Abstract 257: Sphingosine-1-Phosphate Inhibits Erk1/2 Expression in Type 1 Non-Obese Diabetic (NOD) Mouse Aortic Endothelium Through Induction of MAP Kinase Phosphatase-3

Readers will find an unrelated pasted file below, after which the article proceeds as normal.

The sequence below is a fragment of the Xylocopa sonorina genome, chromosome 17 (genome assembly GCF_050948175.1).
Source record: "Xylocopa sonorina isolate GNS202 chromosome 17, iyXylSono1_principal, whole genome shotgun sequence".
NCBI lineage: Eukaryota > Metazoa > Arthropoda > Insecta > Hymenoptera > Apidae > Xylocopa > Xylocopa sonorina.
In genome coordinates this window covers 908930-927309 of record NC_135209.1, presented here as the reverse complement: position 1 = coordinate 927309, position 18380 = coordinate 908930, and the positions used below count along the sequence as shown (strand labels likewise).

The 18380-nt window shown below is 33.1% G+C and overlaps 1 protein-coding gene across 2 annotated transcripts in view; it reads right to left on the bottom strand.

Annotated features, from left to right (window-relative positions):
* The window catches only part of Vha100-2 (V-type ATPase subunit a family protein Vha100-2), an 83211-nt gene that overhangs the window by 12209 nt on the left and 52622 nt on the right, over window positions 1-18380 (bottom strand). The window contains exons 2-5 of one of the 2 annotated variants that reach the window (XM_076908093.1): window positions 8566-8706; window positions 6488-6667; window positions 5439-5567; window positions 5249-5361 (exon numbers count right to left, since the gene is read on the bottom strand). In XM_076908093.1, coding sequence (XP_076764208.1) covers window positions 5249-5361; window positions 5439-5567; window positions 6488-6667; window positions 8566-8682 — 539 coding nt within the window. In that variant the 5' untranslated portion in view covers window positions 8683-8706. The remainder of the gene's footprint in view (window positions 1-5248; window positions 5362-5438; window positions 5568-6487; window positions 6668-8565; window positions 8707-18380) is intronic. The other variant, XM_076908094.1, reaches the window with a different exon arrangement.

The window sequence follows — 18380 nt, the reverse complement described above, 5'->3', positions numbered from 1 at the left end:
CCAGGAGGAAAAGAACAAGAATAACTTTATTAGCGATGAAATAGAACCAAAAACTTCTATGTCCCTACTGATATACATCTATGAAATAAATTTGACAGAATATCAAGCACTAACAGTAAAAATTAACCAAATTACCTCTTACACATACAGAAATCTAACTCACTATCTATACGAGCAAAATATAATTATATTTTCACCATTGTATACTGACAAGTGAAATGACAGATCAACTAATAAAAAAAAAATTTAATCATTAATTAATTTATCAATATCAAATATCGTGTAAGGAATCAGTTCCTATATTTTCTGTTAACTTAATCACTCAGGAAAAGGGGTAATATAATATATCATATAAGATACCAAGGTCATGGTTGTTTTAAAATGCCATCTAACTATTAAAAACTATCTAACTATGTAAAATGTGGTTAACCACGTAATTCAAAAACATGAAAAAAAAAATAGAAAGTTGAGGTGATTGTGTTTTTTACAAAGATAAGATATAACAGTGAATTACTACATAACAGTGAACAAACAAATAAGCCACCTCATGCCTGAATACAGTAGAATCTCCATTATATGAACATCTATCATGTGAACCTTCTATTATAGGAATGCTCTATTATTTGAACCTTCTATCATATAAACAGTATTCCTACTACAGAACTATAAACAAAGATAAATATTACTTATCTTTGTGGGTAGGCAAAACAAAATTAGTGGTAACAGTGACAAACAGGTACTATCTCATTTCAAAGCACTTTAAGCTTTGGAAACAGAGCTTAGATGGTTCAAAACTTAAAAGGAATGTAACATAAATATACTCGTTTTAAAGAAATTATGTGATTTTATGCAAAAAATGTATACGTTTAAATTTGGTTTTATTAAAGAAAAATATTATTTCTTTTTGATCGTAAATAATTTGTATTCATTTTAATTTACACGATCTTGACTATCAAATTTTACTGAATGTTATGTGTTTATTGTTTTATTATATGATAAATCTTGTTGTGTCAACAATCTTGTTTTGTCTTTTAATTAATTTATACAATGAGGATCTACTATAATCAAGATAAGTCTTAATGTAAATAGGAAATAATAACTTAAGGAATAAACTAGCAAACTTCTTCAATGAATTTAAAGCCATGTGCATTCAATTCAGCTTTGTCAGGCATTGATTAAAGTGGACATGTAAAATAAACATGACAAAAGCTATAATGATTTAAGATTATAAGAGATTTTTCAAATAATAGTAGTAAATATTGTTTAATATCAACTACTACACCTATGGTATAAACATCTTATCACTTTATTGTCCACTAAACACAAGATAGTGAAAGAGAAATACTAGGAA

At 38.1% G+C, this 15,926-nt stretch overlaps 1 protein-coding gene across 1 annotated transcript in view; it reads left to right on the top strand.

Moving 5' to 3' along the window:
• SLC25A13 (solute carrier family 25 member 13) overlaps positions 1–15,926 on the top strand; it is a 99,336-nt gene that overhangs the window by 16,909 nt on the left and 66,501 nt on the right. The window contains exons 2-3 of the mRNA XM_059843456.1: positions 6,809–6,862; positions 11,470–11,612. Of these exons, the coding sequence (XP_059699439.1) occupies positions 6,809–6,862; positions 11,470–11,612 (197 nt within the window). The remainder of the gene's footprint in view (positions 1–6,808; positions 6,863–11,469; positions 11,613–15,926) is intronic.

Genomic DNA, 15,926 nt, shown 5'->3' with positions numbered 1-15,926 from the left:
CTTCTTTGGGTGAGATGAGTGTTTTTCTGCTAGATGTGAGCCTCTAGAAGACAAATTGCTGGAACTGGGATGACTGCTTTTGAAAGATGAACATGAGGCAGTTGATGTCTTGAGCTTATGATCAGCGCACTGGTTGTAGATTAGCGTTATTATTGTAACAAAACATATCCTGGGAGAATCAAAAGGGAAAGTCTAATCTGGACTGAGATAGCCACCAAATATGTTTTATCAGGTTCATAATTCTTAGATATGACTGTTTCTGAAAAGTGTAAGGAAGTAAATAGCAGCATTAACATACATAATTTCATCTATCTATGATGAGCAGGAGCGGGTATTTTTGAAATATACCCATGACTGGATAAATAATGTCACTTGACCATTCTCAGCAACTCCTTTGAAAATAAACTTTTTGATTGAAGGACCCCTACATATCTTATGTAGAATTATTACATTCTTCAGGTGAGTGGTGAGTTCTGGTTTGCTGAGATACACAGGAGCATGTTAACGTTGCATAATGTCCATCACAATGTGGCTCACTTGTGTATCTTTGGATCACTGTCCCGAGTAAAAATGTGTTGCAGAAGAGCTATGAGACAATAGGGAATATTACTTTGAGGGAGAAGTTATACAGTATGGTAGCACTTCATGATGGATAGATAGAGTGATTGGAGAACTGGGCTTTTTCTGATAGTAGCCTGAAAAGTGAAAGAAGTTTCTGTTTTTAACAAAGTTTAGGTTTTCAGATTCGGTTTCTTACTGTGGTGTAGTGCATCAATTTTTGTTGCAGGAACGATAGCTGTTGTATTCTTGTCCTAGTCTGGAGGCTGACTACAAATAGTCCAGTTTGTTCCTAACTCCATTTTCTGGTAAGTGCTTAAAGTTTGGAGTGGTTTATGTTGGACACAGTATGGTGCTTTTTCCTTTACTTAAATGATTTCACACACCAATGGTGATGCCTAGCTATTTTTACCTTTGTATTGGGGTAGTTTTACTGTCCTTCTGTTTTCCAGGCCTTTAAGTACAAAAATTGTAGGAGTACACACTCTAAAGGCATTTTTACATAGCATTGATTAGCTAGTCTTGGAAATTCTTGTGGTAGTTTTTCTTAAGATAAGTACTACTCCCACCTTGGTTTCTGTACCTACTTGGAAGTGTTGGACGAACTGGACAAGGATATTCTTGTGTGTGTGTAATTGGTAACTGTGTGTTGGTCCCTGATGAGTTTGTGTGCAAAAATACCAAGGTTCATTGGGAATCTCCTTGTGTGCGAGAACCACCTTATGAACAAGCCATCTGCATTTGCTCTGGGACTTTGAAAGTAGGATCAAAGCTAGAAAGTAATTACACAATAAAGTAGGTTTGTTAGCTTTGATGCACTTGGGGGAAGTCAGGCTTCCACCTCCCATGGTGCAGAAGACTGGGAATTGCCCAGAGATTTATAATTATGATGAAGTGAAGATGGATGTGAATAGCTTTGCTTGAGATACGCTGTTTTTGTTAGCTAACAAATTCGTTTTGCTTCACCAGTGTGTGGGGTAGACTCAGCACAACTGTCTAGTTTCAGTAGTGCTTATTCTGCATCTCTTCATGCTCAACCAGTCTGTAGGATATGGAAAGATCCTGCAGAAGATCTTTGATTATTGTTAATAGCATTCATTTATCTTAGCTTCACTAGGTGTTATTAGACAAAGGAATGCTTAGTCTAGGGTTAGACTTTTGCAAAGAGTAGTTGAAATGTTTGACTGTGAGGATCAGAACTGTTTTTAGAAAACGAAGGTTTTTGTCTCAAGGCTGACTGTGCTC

Endothelial activation is a key early event in vascular complications of Type 1 diabetes. The non-obese diabetic (NOD) mouse is a well-characterized mouse model of Type 1 diabetes that develops autoimmune destruction of the pancreatic beta cells resulting in spontaneous hyperglycemia within 18 weeks of age. We found that diabetic NOD mice have increased endothelial activation, with increased production of MCP-1 and IL-6, and significant induction (30%) of surface VCAM-1 expression. Using freshly isolated aorta in an ex vivo adhesion assay, we found that diabetic NOD mice have a 4-fold increase in monocyte adhesion to aortic endothelium (15±3 monocytes bound in control NOD mouse aorta versus 71±9 monocytes bound in diabetic NOD mouse aorta, p<0.0001). Further, the sphingolipid sphingosine-1-phosphate (S1P) prevents endothelial activation and monocyte adhesion in these diabetic NOD mice. In the current study, we found that 100nM S1P induced extracellular regulated kinase (Erk1/2) activation in diabetic NOD aortic endothelial cells (EC) within 10 minutes of S1P addition. After 4h, S1P significantly reduced Erk1/2 phosphorylation in diabetic NOD mice; levels of Erk1/2 phosphorylation were reduced by 90% after 4h of S1P incubation compared to PBS-treated diabetic NOD EC. Total levels of Erk1/2 protein were not significantly changed. To determine the mechanism causing the dramatic downregulation of erk1/2 phosphorylation by S1P, we examined expression of mitogen-activated kinase phosphatases (MKP), a family of dual specificity phosphatases. MKP-3 is a cytoplasmic phosphatase expressed in EC that dephosphorylates Erk1/2 to prevent its mobilization to the nucleus for gene transcription. S1P induced MKP-3 mRNA approximately 3-fold in EC. Further, S1P significantly increased expression of MKP-3 protein by 2-fold in diabetic NOD EC. Interestingly, we observed similar upregulation of MKP-3 expression and dephosphorylation of Erk1/2 when EC were treated with 100nM SEW2871, a S1P1 receptor-specific agonist. Thus, S1P acts through the S1P1 receptor to regulate Erk1/2 phosphorylation via MKP-3 activation in Type 1 diabetic NOD EC. Understanding the mechanisms of S1P in diabetic endothelium may be important for preventing complications of Type 1 diabetes.